Concerning the pathogenic mechanisms, some hypothesis have been proposed to explain the possible association of H. pylori infection and ITP. The most plausible of them is the molecular mimicry [40], which is defined as similar structures shared by molecules from dissimilar genes or by their protein products [41]. For instance, it has been postulated that H. pylori surface antigen, such as CagA, evokes host systemic immune response that produces auto-antibodies with cross-react with host platelets [40,42]. Other researchers suggested that genetic influences could also be involved in the development of ITP in individuals infected with H. pylori. It was demonstrated that differences in HLA class II allele patterns between patients with ITP with or without H. pylori infection have been described and the presence of HLA-DQB1*03 pattern was associated with an increased probability of increase in platelet number in response to H. pylori infection [43].

Regarding to these findings and based on the significant positive platelet increase in patients with ITP in whose H. pylori was effectively done, it was also recommended by important Consensus, such as IV Maastricht Consensus and the Second Asia-Pacific Consensus Guidelines, that patients with ITP have to be submitted to H. pylori eradication therapy [24,25]. Despite of it, as well as in IDA, larger randomized controlled trials with long-term follow-up are still required before a firm conclusion can be drawn.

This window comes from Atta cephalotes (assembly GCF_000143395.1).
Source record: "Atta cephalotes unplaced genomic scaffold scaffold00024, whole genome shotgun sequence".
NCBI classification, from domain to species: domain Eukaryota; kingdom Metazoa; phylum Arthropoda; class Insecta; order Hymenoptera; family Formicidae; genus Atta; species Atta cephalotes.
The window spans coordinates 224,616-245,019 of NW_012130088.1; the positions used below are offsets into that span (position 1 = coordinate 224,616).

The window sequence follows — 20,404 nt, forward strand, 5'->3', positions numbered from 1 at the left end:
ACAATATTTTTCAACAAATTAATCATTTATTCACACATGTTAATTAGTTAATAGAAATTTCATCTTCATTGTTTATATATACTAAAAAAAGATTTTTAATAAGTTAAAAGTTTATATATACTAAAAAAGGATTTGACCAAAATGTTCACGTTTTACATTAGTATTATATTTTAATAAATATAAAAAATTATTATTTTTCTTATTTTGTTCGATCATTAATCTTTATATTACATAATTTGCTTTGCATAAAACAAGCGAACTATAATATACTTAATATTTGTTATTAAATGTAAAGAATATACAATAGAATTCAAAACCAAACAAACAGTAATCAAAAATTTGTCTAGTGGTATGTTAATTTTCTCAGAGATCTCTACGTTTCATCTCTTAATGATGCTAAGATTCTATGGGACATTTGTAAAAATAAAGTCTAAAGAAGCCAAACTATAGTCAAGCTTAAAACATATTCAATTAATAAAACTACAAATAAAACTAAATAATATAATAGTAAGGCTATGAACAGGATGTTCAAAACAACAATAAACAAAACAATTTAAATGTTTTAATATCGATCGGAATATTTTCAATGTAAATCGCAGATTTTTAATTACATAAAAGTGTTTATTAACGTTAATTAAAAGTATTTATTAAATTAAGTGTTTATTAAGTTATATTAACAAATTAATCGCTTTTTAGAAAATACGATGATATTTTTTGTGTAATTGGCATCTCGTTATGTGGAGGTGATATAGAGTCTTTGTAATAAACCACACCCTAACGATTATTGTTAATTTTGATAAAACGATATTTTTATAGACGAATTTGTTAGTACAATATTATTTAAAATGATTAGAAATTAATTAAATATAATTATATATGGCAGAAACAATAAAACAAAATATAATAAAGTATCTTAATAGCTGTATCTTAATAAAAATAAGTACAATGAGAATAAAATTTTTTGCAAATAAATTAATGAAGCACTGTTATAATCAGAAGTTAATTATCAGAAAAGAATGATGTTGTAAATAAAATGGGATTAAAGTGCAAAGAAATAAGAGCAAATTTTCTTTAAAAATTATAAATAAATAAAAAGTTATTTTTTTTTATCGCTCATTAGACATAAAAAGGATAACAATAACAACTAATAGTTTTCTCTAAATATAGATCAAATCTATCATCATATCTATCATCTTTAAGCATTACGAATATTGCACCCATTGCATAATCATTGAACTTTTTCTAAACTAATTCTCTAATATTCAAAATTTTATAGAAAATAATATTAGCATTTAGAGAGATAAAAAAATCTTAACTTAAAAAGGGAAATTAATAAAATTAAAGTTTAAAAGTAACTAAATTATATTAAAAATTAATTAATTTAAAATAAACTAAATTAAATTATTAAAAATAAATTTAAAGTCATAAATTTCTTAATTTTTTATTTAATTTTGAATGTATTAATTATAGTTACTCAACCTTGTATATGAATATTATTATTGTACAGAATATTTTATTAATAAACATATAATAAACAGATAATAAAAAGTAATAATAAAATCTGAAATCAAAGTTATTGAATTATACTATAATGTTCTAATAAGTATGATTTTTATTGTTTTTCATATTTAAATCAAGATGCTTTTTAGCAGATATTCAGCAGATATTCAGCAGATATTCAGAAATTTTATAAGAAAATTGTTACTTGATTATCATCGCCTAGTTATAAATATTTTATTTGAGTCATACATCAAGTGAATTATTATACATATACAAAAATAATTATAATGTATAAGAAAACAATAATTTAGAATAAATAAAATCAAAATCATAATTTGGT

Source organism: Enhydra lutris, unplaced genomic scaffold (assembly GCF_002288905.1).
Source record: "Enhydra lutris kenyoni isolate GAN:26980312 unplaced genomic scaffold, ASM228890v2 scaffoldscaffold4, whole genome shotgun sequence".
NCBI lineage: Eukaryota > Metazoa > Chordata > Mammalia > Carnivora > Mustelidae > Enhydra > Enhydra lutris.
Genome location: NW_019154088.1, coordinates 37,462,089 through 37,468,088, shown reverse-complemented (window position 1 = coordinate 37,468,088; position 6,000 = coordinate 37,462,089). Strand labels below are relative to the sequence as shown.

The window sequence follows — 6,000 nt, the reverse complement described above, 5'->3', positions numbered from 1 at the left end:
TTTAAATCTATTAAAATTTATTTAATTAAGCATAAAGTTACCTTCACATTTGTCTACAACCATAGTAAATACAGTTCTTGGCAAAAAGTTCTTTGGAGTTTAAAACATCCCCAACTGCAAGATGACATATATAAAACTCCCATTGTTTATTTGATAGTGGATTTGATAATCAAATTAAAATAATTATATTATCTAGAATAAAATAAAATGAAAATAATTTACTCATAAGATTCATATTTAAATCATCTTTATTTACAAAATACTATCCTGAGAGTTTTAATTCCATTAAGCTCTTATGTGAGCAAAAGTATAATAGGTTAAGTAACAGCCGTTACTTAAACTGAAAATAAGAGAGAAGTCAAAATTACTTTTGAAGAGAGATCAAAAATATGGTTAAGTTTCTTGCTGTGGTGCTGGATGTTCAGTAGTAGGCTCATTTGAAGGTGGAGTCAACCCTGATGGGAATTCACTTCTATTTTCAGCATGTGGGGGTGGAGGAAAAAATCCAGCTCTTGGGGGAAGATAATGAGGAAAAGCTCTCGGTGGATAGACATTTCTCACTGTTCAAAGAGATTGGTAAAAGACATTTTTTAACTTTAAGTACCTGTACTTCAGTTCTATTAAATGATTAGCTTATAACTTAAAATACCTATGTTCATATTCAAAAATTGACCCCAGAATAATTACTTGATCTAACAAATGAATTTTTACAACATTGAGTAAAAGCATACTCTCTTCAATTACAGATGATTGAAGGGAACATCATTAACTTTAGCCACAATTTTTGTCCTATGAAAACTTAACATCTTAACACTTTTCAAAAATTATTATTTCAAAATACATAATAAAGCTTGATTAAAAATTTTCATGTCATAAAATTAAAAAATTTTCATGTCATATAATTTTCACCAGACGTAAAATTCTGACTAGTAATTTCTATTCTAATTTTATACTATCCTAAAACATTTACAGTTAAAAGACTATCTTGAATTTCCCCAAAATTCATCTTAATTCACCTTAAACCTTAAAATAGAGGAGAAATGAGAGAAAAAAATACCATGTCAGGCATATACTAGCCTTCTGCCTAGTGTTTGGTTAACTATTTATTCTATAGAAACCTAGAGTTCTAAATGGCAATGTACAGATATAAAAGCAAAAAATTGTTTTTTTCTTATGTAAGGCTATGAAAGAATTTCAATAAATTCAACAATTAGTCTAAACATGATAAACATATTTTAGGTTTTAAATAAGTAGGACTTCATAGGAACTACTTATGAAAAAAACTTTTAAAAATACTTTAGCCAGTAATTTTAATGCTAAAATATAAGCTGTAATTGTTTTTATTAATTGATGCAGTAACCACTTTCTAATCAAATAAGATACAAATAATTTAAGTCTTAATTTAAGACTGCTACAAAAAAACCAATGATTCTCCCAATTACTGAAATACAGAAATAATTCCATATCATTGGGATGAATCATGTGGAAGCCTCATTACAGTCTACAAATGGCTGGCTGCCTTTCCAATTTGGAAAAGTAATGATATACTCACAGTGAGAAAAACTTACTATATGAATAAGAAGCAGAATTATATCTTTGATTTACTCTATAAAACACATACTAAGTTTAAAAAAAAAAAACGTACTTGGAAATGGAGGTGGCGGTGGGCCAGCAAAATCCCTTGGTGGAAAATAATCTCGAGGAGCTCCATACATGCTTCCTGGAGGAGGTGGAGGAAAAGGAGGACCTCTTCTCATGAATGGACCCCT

In conclusion, H. pylori infection has been associated with several extra digestive disorders and among them important emphasis has been attributed to IDA and ITP. If we consider strong scientific criteria, in these two conditions H. pylori infection can be really classified as a relevant factor of morbidity, aspect which has been demonstrated by several studies, especially meta-analysis. In 2005, the European Helicobacter Study Group, in the Third Maastricht Consensus Conference [44], defined for the first time eradication of H. pylori in patients with extra intestinal diseases – IDA and ITP – based on the reversal of IDA and significant positive platelet increase in patients with ITP. Thereafter, we have been seeing several gradual changes in the recommendations for diagnosis and treatment of H. pylori infection, including the indication of the microorganism eradication in some gastrointestinal disorders. Future studies will surely point more extra digestive diseases possibly associated to H. pylori infection, highlighting our understanding about this ancient microorganism that has co-evolved with humans for over 60,000 years.